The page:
Retouched portrait of Mormon Bishop Ira Eldredge with his three wives (Nancy, Hannah, and Helvig), (c. 1864)
Public Domain as published before January 1, 1928
An offshoot of the infamous Fundamentalist Church of Jesus Christ of Latter-Day Saints (FLDS) is carrying on the heinous practices of Warren Jeffs, though Jeffs has now been incarcerated for over a decade .
Samuel Bateman, 47 y.o., the leader of this polygamous Mormon sect, claims to be Warren’s legitimate successor and a “prophet” in his own right [2A].
Bateman is alleged to have taken 20 or more wives, some as young as 8 or 9 y.o. He is said to have traveled through Utah, Arizona, Colorado, and Nebraska in order to have sex with underage girls. As a result, Bateman is facing state and federal charges which include kidnapping and child abuse.
A total of eleven members of Bateman’s splinter group have now been charged with transporting children across state lines for purposes of sexual activity, recording that activity, destroying evidence, and witness tampering.
Mormon Polygamy Historically
Though it is today prohibited by the mainstream LDS, polygamy was among the original teachings of Mormonism, and practiced till 1890 [2B]. Doctrinally, polygamy was actually viewed by Mormons as being essential to Salvation, and more significant than baptism.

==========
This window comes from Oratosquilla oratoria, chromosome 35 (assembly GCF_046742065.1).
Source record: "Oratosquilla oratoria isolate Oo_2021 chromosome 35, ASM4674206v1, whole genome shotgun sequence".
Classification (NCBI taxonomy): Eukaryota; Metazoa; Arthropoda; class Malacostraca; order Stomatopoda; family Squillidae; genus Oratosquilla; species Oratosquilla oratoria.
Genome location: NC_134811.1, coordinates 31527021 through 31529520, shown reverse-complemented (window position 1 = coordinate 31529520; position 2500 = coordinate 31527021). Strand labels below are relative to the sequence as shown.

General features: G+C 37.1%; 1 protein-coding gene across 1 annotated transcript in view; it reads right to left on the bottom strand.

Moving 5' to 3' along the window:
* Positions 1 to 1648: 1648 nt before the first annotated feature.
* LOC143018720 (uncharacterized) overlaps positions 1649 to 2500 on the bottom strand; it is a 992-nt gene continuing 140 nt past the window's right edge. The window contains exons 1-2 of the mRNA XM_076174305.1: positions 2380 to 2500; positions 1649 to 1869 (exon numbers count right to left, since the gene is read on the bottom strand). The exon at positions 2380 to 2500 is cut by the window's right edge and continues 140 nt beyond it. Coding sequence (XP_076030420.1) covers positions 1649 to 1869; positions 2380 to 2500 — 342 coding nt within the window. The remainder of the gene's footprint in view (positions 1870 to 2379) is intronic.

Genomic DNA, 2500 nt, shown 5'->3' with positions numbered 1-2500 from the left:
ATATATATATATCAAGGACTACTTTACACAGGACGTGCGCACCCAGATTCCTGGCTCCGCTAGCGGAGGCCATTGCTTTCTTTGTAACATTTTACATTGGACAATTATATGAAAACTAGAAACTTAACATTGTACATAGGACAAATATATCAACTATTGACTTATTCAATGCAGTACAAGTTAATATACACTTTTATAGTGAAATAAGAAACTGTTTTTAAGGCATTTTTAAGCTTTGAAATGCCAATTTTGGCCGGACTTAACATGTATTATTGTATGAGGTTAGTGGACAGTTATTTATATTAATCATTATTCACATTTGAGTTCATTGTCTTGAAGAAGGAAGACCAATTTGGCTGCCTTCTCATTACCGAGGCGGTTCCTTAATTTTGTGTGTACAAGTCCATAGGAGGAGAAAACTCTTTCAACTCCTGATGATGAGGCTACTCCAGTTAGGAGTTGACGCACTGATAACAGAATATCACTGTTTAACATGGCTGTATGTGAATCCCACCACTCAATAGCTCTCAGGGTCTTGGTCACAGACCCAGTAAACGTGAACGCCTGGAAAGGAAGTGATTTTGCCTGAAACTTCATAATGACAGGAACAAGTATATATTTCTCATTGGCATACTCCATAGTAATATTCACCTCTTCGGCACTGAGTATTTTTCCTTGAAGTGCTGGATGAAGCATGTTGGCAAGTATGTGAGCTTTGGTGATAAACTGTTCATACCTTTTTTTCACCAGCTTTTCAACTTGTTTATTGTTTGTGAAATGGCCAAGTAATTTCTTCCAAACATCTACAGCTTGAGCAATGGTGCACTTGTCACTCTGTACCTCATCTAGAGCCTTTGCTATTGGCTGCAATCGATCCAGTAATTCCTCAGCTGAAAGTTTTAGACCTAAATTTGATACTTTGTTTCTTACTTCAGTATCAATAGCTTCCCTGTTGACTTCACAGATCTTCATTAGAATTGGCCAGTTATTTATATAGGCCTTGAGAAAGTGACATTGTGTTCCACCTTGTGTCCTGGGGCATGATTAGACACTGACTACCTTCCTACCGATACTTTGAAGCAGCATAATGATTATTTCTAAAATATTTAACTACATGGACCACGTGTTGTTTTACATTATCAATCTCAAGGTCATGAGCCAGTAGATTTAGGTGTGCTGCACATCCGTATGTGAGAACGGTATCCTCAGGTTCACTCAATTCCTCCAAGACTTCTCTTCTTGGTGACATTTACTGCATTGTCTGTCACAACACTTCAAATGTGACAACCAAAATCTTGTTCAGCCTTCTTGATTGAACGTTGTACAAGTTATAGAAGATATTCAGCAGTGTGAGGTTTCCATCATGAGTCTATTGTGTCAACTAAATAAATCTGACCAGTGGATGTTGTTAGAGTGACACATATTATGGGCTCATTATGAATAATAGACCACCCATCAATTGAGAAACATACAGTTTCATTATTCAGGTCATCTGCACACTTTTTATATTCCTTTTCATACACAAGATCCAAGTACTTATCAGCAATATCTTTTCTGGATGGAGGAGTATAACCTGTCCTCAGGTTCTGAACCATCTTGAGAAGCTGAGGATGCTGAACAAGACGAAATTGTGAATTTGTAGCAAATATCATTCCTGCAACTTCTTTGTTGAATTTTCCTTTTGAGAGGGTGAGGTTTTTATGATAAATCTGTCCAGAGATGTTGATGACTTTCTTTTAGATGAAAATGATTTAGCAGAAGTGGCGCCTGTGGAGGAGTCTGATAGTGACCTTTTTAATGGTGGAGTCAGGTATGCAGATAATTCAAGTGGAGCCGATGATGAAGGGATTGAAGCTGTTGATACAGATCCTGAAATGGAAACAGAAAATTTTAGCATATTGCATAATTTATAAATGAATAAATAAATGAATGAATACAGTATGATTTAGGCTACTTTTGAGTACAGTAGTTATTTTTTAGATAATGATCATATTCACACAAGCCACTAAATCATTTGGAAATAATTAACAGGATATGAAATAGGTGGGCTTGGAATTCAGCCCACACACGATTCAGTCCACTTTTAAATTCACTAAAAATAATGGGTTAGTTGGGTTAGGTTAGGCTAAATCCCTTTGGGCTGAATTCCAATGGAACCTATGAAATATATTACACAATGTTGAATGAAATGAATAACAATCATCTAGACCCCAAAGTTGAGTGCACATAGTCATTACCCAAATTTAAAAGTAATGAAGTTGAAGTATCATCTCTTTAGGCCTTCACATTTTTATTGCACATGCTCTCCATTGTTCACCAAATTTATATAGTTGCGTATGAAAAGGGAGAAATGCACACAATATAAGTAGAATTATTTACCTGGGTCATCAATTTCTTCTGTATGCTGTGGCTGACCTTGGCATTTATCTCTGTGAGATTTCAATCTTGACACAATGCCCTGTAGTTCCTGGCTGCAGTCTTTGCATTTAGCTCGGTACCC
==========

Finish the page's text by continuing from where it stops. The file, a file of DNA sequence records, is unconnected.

Downsides of Polygamy for Women
Polygamy — most recently pitched to the public under the seductive guise of polyamory — necessarily creates tensions and inequities, whether practiced by Mormons, Muslims, or others . Women in such an arrangement do not have equal rights with their male partner.
Some “wives” will be favored over or replaced by others, causing harmful friction not only among these women, but their children. Emotional abuse, depression, severe financial restrictions (even outright destitution), and ultimate abandonment are not uncommon [5A].
Polygamous relationships are, also, prone to domestic violence and/or sexual abuse, not to mention the negative impact they have on children [5B].